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By Juliann Woods, PhD, SLP-CCC & Mollie Romano, PhD, SLP-CCC

As our final blog we want to leave you with a summary of key concepts to build communication and language as you interact with caregivers and their young children, within their daily routines.  We believe that the implementation of the following key practices will facilitate successful interactions:

  • The caregiver incorporates developmentally appropriate communication and actions. Interactions between the caregiver and child are more successful for teaching and learning when they closely reflect the child’s current developmental level, for this enables the child to participate meaningfully. The caregivers’ challenge is to “up the ante” by introducing a moderate change that will increase the child’s use of the skill either qualitatively (e.g., how?) or quantitatively (e.g., how often?).
  • Children learn most efficiently when they are actively engaged. Young children (and probably most older ones too!) need to be involved in the teaching and learning process. The adage of the child as “an empty vessel waiting to be filled with knowledge” portrays the child as passive throughout the process. Quite to the contrary, children learn by doing. They look, touch, taste, climb, tell, throw, poke, and smell. Encouraging children’s active participation increases learning and helps them use their language in the process.
  • A caregiver’s attention provides a reason for interaction. Attention from a caring adult can provide both the interest to interact and reinforcement for trying. Children, as well as adults, seek to communicate or participate in activities with others who are approachable, responsive, attentive, and fun! Caregivers who plan to embed intervention into daily routines should appreciate the power they have with children. Caregivers can be a child’s favorite toy and best reinforcement!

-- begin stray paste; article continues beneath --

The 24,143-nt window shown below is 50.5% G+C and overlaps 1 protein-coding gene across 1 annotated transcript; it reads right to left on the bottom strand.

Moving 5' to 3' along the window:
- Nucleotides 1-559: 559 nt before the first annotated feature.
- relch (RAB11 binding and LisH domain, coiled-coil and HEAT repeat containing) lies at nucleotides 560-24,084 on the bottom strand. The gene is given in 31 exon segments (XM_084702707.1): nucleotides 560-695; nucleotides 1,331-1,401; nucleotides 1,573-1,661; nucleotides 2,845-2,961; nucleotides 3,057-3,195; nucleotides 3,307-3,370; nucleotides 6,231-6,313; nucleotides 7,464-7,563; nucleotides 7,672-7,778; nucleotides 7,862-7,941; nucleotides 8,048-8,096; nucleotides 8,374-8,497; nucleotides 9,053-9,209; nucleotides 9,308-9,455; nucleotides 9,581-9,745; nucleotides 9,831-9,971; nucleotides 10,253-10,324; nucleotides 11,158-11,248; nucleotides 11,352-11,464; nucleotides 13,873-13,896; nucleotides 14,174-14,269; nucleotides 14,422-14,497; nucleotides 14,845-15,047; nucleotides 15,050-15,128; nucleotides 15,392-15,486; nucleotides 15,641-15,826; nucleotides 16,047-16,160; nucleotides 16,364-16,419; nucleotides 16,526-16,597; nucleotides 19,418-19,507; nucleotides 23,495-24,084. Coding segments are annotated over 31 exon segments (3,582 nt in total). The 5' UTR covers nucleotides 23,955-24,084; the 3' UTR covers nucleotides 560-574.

• Following the child’s lead enhances attention. Using the child’s interests promotes joint attention. The caregiver focuses where the child is engaged and in doing so, accomplishes the first step of a successful interaction. Participation initiated by the child often results in longer attention to an activity, increased opportunities to practice skills, and decreased need for external reinforcement. However, to be effective, the environment or routine must be arranged to attract the interests of the child.
  • Positive expectation increases communication. If a caregiver expects a child to interact and communicate, the child is very likely to do so! In the same manner, if participation is not expected or planned for, then it is also very likely that a child will fulfill that expectation and not participate. A caregiver should approach each opportunity positively, expecting a child’s interest and interactions. When positive expectations are combined with the other principles described in this blog, the child will, in turn, reinforce the adult with attention and interaction.
  • Introduce new skills in familiar routines and use new routines to support the generalization of skills. Familiar and predictable routines support children’s learning new skills, as children can focus their attention on the new skill rather than dividing their attention between the activity, the environment, and the skill. Once a skill is learned, the child can practice it successfully in a variety of new routines because it is familiar and predictable.

This post was edited by Robyn DiPietro-Wells, Ed.M. & Michaelene Ostrosky, Ph.D.